No one heads into a marriage preparing for a divorce. However, a significant number of marriages end in divorce and no small amount of them because of money. Being conscious of you and your spouse’s finances can not only help you avoid marriage troubles, it can also help both of you handle the financial repercussions of divorce, if that is where the road leads you.
Marital Money Tips
If you are getting married, newly married or you and your spouse are contemplating a divorce due to money issues, consider trying these tactics to more effectively and fairly manage your finances before heading to court:
Communicate about money
Gone are the days when one spouse can handle all of the marital finances and leaves the other in the dark. No matter who works, who contributes the most income, or who pays the bills each month, both spouses need to be aware of how much money comes in, how much goes out, and where the remainder goes.
Write down your goals
Everyone views money a little differently. However, when it comes to marriage, you need to agree on your overall financial strategy. A great way to do this is to discuss your short- and long-term goals and write them down. For instance, a short term goal may be to save for a vacation to Disney World next year. A long-term goal may be save up the down payment for a house, pay off student loan debt within 10 or 15 years, or retirement.
Create a budget
Individuals and couples often make the mistake of not creating a budget. This can lead people to not realize how much they are spending and how slowly they will reach their savings goals. A budget helps individuals appreciate how much money they earn, see where they tend to spend money, where they need to reign in their spending, and how well they are saving.
Consider your bank accounts
Take a look at how you handle your bank accounts and ask yourself if it truly works for the family. If the system you have now causes problems, consider rearranging. For instance, if you have a joint account yet one spouse over-spends, consider moving to separate accounts with a joint account only for household expenses. You and your spouse can agree to put the same amount or percentage of your monthly wages into the joint account to cover the mortgage and utilities, yet limit each of your personal spending to your own wages.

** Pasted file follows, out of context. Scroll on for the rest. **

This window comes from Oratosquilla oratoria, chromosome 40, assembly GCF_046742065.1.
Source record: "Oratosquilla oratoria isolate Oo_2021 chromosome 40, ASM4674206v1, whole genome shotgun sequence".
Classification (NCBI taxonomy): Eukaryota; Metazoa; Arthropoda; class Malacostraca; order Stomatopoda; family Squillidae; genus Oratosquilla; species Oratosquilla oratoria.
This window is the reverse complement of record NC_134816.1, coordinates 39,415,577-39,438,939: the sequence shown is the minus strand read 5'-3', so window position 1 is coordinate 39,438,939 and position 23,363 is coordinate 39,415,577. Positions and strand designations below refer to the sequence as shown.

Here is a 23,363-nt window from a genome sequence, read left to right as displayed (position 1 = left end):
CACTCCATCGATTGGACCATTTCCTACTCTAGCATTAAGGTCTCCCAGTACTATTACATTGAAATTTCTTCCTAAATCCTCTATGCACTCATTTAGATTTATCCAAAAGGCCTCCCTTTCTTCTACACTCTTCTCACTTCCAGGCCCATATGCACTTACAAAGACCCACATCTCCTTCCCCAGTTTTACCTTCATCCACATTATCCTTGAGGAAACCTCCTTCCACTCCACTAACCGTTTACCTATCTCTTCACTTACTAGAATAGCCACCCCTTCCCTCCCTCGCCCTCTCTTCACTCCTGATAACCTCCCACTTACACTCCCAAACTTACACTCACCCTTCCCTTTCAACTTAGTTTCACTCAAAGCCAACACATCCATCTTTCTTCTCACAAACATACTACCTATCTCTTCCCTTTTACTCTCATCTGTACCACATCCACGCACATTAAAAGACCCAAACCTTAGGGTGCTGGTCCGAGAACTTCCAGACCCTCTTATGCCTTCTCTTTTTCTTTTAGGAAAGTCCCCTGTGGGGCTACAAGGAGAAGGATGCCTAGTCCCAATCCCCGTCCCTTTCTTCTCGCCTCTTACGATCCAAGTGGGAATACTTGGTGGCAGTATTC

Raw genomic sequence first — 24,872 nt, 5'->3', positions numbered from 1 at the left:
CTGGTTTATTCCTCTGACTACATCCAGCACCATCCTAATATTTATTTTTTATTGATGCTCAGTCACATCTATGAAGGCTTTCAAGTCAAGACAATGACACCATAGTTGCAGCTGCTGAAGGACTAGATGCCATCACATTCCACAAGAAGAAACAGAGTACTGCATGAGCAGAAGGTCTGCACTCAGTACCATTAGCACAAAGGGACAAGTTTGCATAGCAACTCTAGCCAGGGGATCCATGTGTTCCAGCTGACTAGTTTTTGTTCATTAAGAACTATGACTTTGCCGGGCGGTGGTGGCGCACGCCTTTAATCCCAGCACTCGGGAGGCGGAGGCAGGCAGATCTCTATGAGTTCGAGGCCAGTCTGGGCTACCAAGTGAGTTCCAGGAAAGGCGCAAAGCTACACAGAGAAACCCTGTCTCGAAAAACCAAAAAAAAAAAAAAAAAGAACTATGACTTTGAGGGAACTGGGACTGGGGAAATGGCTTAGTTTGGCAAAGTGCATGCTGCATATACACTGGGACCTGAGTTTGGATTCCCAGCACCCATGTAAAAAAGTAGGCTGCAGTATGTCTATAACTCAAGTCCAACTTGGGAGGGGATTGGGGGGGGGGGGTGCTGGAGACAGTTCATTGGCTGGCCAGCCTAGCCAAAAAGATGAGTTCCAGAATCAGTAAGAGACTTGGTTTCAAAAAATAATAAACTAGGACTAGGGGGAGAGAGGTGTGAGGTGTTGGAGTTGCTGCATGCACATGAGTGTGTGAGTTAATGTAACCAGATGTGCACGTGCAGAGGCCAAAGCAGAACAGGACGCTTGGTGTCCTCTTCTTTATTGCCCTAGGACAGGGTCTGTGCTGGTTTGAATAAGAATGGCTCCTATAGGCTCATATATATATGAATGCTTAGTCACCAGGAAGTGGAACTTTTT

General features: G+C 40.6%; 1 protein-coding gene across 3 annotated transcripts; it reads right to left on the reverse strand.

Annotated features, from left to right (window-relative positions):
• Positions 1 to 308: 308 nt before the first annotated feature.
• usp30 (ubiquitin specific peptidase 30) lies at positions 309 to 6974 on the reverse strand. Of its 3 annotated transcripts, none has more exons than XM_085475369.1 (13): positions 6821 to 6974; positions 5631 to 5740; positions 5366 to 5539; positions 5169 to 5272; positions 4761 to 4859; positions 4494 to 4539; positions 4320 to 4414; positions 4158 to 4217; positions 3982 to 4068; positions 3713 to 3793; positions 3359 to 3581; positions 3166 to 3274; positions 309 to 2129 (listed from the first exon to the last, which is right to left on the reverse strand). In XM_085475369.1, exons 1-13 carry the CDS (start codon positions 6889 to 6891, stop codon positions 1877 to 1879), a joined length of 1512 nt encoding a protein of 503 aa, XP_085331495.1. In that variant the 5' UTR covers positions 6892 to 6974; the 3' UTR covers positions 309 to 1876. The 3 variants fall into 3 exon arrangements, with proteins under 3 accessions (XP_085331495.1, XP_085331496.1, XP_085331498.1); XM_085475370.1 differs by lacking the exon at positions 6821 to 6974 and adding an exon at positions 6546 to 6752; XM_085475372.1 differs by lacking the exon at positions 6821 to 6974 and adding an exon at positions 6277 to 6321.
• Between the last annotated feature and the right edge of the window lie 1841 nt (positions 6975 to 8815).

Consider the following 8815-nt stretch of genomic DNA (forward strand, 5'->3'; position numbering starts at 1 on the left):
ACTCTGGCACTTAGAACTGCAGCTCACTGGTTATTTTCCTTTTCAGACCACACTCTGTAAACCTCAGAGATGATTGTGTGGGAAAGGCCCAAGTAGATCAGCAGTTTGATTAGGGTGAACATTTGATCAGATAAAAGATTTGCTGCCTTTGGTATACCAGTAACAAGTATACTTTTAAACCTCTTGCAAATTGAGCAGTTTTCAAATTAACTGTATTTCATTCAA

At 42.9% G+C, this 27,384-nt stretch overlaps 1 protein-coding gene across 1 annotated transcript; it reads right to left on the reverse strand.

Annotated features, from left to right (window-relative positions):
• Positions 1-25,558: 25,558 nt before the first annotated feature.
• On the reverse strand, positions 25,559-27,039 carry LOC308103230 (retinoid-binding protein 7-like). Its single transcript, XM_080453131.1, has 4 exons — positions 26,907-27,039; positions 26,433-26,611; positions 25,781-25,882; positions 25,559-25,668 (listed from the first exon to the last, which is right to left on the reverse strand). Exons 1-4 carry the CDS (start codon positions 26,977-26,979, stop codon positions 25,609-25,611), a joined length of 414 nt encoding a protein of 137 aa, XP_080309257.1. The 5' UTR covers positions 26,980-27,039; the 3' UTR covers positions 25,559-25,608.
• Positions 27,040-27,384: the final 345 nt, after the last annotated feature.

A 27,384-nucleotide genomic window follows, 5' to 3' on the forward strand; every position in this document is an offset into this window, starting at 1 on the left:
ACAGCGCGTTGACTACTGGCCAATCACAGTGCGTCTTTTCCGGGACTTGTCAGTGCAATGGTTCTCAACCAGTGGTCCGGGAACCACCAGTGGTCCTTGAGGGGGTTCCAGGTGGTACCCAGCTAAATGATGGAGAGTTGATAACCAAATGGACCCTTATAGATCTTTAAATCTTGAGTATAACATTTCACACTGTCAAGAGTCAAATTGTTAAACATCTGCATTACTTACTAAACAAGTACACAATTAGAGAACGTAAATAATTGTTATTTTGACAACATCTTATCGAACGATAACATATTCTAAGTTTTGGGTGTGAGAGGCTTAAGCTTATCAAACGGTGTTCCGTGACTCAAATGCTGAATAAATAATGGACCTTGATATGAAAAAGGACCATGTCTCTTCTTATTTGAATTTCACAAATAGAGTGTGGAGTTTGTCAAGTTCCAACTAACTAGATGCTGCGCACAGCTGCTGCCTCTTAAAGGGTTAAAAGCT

Tackle debt as a team
Credit card debt troubles many marriages, yet it does not have to. If either of you entered the marriage with a significant amount of debt or have acquired it during the marriage, sit down and come up with a plan as to how you will avoid taking on any more debt and paying down what you have.
Work with a financial advisor
It can be difficult to see how your income is best put to use, particularly when it seems like you are doing everything you can do save. If you and your spouse are having trouble meeting your savings goals or find yourself disagreeing about money, consider working with an objective financial advisor.
Managing Your Finances During a Divorce
If you and your spouse decide to separate and file for divorce, you will need to discuss how the marital finances will be handled prior to the divorce being finalized. This is particularly important if you and your spouse will no longer be living together, yet will have access to each other’s finances through joint accounts and co-owned assets. Some key issues that need to be addressed when getting a divorce are:
- Avoidance of over-spending
- Avoidance of incurring additional debt
- The maintenance and upkeep of marital property like the family home
- Ensuring marital property is not disposed of in anyway without agreement between the spouses
If you are worried about how your husband or wife will spend money or handle assets during your divorce, speak with an experienced Chicago divorce lawyer as soon as possible.
Do You Need Legal Advice?
If you are facing financial trouble in your divorce, contact me at (312) 621-5234. I can help you separate your finances from your spouse’s during the divorce and work for you to receive your equitable share of the marital estate.